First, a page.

“I’ll be right here,” I said. “And I’ll be here when you wake up. I promise.”

He nodded. A calmness took over his face.

“I love you. It will be okay, it really will.”

But I wasn’t sure about that. I had a strong feeling that I had just lied to my father, and I would never forgive myself for it.


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12 Responses to “remembering a moment”

  1. 1
    Brian @ A Thought For Food — March 31, 2012 @ 10:44 am

    Such a heartfelt piece, MJ. This moment will always be with you and I appreciate you sharing it with us.

    Hugs and kisses,

  2. 2
    DessertForTwo — March 31, 2012 @ 10:46 am

    Wow, MJ. I remember you telling us about all of this going on, but then to read the words about how you felt is just so touching. So heartfelt. You are so talented at writing (and many, many, many other things, too!)

    Sending love,

  3. 3
    Maya@Foodiva's Kitchen — March 31, 2012 @ 11:07 am

    Such beautiful writing, MJ. I am reading about this memory for the first time, and it touched my heart deeply. If that was my father, I would’ve said the same thing and I would’ve wanted it to be really okay, too.

  4. 4
    SMITH BITES — March 31, 2012 @ 2:11 pm

    i understand all too well MJ – although i’m not a doctor, my sister is a surgical RN and we took turns caring for my father for 18 months before he passed away. hard place to be when this kind of awful happens to those we love; glad you can write about it – even more glad you choose to share here (((hugs)))

  5. 5
    Jennifer west — March 31, 2012 @ 3:31 pm

    Now that my eyes have stopped watering I can comment… You are an awesome person, a compassionate doctor and a loving daughter. Your father is very lucky to have such a wonderful guardian angel….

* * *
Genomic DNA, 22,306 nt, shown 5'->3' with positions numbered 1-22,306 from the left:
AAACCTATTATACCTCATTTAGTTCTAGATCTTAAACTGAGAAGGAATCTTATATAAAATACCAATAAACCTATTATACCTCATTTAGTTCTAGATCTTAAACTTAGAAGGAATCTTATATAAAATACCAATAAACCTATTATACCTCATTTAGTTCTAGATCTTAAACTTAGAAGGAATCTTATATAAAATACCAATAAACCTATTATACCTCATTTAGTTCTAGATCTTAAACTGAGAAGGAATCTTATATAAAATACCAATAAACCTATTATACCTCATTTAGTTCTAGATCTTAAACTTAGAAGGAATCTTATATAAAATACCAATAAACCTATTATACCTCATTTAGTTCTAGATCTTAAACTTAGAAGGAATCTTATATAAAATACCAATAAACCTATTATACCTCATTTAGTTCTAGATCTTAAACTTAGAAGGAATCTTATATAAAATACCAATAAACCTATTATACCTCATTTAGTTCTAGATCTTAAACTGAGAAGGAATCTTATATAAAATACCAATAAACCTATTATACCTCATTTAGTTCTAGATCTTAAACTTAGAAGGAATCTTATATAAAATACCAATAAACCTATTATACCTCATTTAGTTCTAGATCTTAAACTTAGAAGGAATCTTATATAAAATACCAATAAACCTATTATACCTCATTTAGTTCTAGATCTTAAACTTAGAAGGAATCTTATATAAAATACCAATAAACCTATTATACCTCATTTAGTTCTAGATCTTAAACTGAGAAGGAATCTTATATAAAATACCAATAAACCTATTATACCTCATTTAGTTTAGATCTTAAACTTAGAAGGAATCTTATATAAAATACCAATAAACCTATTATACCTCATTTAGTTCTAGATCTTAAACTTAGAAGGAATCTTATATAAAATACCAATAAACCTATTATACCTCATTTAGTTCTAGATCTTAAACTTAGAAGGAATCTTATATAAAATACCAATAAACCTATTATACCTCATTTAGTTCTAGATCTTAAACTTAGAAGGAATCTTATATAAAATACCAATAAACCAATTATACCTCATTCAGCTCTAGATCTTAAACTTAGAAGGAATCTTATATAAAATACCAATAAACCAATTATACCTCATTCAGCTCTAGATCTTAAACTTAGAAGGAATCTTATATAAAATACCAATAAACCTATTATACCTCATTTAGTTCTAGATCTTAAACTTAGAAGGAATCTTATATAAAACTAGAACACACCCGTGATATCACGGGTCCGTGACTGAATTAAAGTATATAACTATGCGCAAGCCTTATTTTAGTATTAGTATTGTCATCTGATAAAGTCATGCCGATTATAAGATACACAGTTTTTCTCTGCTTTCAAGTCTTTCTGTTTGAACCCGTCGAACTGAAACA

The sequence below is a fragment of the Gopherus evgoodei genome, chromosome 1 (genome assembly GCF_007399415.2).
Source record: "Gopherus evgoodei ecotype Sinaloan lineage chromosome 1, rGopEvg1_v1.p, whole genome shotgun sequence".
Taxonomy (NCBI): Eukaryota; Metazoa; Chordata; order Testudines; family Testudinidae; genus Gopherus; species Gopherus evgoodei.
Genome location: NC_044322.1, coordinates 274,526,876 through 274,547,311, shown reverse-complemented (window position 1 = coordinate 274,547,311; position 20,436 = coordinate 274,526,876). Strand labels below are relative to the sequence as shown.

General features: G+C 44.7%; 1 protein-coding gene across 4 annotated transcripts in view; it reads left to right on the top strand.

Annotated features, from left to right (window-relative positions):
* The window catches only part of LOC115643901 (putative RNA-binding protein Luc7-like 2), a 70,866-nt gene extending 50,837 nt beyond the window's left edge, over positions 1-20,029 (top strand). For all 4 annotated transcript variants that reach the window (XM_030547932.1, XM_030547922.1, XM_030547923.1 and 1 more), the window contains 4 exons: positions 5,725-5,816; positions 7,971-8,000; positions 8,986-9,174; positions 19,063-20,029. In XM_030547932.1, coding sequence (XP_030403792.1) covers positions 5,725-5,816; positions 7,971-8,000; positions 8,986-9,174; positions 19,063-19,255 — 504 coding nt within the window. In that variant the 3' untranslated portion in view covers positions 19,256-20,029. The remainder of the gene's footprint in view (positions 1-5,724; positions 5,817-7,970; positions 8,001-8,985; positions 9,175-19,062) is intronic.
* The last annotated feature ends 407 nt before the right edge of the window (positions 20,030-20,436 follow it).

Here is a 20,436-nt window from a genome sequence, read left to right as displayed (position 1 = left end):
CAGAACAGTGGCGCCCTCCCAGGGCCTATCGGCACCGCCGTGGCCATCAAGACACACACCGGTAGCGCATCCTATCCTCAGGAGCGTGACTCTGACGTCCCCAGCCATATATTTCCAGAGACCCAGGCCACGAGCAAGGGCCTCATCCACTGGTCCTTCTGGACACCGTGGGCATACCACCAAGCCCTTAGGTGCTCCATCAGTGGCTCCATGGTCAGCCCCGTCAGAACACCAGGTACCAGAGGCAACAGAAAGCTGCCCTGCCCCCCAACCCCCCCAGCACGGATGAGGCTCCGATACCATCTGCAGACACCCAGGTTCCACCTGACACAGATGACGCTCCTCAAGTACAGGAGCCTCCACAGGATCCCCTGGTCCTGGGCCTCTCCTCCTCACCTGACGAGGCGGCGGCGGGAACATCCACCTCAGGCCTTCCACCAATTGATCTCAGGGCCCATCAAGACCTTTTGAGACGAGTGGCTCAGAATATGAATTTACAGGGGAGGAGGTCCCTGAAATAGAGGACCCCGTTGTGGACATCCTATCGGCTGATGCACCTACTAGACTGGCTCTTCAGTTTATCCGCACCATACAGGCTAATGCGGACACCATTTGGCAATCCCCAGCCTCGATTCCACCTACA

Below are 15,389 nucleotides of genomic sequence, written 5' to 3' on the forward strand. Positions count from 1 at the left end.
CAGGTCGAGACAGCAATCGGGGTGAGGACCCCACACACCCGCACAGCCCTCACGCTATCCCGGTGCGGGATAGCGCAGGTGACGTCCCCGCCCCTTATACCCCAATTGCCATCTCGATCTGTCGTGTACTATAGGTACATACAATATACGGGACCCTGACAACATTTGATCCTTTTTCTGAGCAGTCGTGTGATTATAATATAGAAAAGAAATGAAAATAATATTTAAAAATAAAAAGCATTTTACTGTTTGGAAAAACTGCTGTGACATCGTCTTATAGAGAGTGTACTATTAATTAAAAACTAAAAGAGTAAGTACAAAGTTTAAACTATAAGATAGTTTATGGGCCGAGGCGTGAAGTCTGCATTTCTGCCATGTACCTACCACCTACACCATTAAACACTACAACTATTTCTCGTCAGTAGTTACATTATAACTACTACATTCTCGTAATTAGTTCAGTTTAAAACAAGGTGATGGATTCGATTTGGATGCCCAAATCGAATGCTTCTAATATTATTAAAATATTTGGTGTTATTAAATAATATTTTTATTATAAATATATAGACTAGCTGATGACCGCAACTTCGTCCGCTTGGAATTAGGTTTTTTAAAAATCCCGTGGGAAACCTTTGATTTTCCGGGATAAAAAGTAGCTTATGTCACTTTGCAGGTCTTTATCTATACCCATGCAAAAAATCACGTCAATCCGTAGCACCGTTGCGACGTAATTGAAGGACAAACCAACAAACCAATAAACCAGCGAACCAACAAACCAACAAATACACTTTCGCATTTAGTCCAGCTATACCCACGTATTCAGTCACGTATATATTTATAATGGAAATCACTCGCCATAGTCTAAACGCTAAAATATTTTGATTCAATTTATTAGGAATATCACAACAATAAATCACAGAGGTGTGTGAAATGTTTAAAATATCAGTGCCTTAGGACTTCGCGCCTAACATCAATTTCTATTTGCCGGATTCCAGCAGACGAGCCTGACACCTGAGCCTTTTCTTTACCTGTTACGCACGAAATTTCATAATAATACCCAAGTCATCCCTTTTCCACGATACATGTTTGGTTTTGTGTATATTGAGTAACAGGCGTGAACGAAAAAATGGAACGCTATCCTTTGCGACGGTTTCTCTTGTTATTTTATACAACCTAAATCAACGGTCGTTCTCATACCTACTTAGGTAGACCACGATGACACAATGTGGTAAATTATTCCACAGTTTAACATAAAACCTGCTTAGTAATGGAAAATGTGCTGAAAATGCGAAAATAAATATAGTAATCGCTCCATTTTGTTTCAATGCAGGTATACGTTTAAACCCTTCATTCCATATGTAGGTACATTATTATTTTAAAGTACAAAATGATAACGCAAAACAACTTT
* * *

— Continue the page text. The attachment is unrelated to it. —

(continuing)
6. 6
    Fran in Texas — March 31, 2012 @ 3:37 pm

    That was heartbreakingly beautiful, truly eloquent. And everything the others said.

  7. 7
    Macaroni Mama — March 31, 2012 @ 3:43 pm

    Excellent writing, Merry Jennifer. For so long you took on the responsibility for attending to your father’s needs in a calm, professional voice that none of the rest of us could. Thank you.

  8. 8
    Tobias @ T and Tea Cake — March 31, 2012 @ 5:47 pm


    I am not familiar with your blog for too long, so the outcome is unknown to me.
    All I can say it that it must have been a very difficult moment for you and I admire the strength you had for staying so calm.

    The writing is spot on! I like the detail you’ve put into describing the medical instruments (given your profession, you surely know what you are writing about) and you achieve to deliver that feeling of numbness these kind of moments tend to be surrounded by. Wish you the best.

  9. 9
    Noble Pig - Cathy — April 2, 2012 @ 1:27 am

    Very touching and wonderfully written.

  10. 10
    Deb — April 3, 2012 @ 11:58 am

    Lyrical and elegantly written. Thanks for sharing a private time with us, there are moments of tender magic even in times of facing the unknown.

  11. 11
    Paula — April 5, 2012 @ 1:04 pm

    The photograph is as poignant as the words that accompany it. Your comforting words to you father were not a lie. They were an expression, a prayer of hope and one that you have to hang on to. For you, for him.

  12. 12
    Di — April 5, 2012 @ 3:38 pm

    All things will be ok when there’s love. I said “I love you Daddy”. He said “I love you too.” He lapsed into a coma and was gone two days later. That was 25 years ago. The love remembered and the love still there makes me ok today and I know wherever he is, he’s ok too. You will be ok, Merry. It’s a beautiful piece and a wonderful tribute to a daughter’s love for her dad.